A giant see-through container full of plush toys is any child’s idea of paradise, and they will attempt any means possible to inhabit it. For three-year-old Jamie Bracken-Murphy of Nenagh, Tipperary, Ireland, that meant crawling through the small flap from which the toys can be retrieved and finding himself lodged in a claw machine. Murphy was on display for about 10 minutes before an off-duty fireman was able to coax him back out the way he came in. Jamie’s father, Damien, expressed little surprise at his son’s predicament, saying that, "He's a very mischievous, sharp kid who's always pushing boundaries."

2. A TRAFFIC CONE

A man has a traffic cone over his head
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In 2013, a man in Hemel Hempstead, Hertfordshire, England thought he’d have a bit of fun by sticking a traffic cone—otherwise known as a bollard—on his head. To his dismay, the large cone slid down over and past his shoulders, entombing him in plastic. John Waterman, a witness to the incident, captured it all on his cell phone. "It was very random," Waterman told The Telegraph. "It's not the usual thing you see in the middle of Hemel Hempstead on a Sunday lunchtime." The man stumbled around for more than two hours before anyone bothered to call police.

3. A CEMENT HOPPER

Aurora, Illinois was the site of a recent cement mix-up, when an unidentified man became trapped in a cement hopper. The worker had climbed into the machine to clean it, but found he was unable to move when residual cement on the machine's floor began hardening around his legs. It took firefighters more than two hours to extricate him from the hopper. He was taken to a nearby hospital and treated for minor injuries, but released the same day, according to the local fire department.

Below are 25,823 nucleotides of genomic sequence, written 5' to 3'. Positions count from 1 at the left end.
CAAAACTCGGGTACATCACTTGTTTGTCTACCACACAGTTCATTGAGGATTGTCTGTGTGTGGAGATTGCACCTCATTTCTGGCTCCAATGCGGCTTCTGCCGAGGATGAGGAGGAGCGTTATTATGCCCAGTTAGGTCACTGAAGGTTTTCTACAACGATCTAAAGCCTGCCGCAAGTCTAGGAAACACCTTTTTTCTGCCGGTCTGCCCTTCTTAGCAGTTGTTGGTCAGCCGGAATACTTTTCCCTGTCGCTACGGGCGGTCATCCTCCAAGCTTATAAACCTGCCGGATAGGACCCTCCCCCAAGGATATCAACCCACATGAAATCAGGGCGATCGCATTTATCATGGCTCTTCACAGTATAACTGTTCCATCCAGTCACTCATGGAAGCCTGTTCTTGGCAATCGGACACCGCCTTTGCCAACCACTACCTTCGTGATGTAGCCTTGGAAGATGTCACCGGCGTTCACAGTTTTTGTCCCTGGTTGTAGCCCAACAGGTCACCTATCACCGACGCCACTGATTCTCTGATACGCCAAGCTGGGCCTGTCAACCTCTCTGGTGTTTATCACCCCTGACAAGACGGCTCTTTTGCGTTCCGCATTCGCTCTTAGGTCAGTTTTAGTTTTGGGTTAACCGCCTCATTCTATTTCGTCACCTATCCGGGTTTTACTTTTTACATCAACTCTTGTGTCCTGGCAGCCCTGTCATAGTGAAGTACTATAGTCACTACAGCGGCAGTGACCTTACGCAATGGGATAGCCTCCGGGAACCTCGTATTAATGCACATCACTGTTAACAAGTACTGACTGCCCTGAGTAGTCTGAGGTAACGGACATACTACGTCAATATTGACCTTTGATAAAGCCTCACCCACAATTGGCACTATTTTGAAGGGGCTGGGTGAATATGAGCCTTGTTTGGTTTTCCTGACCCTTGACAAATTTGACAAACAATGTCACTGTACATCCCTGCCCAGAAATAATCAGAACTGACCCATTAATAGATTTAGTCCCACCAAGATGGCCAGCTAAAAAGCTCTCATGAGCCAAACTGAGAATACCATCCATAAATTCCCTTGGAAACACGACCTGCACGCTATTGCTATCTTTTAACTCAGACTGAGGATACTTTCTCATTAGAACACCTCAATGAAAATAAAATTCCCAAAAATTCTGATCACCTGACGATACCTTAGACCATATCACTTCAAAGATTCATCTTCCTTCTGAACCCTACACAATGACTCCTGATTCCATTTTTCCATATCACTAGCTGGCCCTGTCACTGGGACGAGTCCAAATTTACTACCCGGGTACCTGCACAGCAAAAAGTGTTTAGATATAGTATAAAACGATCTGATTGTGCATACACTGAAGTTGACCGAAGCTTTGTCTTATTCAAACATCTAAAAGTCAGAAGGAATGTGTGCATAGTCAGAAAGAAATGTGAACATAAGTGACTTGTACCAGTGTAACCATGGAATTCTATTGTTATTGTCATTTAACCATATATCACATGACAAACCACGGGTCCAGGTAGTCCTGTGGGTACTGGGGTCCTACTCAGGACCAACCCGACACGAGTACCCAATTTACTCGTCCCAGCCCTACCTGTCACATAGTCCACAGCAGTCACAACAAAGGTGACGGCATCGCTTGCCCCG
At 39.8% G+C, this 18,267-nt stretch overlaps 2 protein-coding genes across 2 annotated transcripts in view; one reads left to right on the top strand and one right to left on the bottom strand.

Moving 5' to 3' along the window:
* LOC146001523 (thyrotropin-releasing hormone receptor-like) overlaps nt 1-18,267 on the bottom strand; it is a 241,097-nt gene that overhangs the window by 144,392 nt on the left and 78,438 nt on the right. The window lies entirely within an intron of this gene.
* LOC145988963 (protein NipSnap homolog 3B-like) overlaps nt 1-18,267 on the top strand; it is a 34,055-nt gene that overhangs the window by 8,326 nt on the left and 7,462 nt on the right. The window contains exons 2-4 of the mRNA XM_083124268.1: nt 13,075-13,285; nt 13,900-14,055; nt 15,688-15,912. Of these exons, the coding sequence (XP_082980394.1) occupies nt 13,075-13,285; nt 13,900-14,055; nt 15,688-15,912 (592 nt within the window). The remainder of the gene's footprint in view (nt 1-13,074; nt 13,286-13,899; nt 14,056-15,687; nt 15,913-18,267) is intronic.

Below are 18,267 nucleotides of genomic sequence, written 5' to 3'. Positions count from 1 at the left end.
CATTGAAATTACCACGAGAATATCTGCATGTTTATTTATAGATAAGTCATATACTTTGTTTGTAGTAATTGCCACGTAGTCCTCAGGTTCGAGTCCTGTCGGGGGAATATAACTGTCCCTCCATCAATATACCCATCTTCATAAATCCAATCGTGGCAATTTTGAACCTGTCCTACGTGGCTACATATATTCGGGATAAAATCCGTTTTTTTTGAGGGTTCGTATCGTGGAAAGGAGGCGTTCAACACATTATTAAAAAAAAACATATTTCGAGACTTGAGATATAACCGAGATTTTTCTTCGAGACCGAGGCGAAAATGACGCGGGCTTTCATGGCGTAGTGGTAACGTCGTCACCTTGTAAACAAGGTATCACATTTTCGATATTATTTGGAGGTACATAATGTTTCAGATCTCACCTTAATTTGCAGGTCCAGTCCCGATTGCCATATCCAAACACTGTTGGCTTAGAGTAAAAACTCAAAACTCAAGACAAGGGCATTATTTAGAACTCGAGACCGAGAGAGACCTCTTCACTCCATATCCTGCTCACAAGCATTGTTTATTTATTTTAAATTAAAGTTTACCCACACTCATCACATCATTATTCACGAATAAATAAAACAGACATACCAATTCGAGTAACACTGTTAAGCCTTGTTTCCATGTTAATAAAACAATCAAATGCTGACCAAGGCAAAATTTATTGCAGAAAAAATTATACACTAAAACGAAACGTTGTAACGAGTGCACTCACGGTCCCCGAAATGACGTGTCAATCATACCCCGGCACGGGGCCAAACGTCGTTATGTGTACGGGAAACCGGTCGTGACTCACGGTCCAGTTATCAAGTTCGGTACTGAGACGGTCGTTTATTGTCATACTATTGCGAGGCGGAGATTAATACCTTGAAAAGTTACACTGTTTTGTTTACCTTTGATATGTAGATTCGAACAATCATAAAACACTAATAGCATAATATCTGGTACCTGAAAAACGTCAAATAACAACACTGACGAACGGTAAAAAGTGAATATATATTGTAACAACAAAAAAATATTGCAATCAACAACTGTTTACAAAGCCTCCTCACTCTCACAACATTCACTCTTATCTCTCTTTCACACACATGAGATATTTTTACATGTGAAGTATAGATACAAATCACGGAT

4. A TOILET

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In 2016, a Norwegian man named Cato Berntsen Larsen found himself in deep trouble after he tried lowering himself into a public toilet to retrieve a friend’s cell phone. The toilet’s tank was located underneath the seat, allowing enough room for Larsen to become trapped. To his dismay, the tank—which is not connected to a sewage system and is only emptied sporadically—was full of human waste. Adding to the putrid nature of his enclave, Larsen vomited and was bitten by an unknown animal: His situation did not improve until authorities were able to come and pull him out. "It was damn disgusting," Larsen said, "the worst I have experienced. There were animals down there, too."

5. A GIANT STONE VAGINA

Tourists and residents of Tübingen, Germany are quite familiar with Chacán-Pi, a giant stone sculpture of a vagina created by Peruvian artist Fernando de la Jara. The towering display sits just outside Tübingen University’s Institute for Microbiology and Virology and has attracted curious onlookers since 2001. In 2014, an unnamed American student decided to go spelunking in the 32-ton carving for a photo opportunity and became trapped, necessitating rescue by 22 firefighters. The Guardian called them “midwives” and reported that the student was “delivered by hand.”

6. A WASHING MACHINE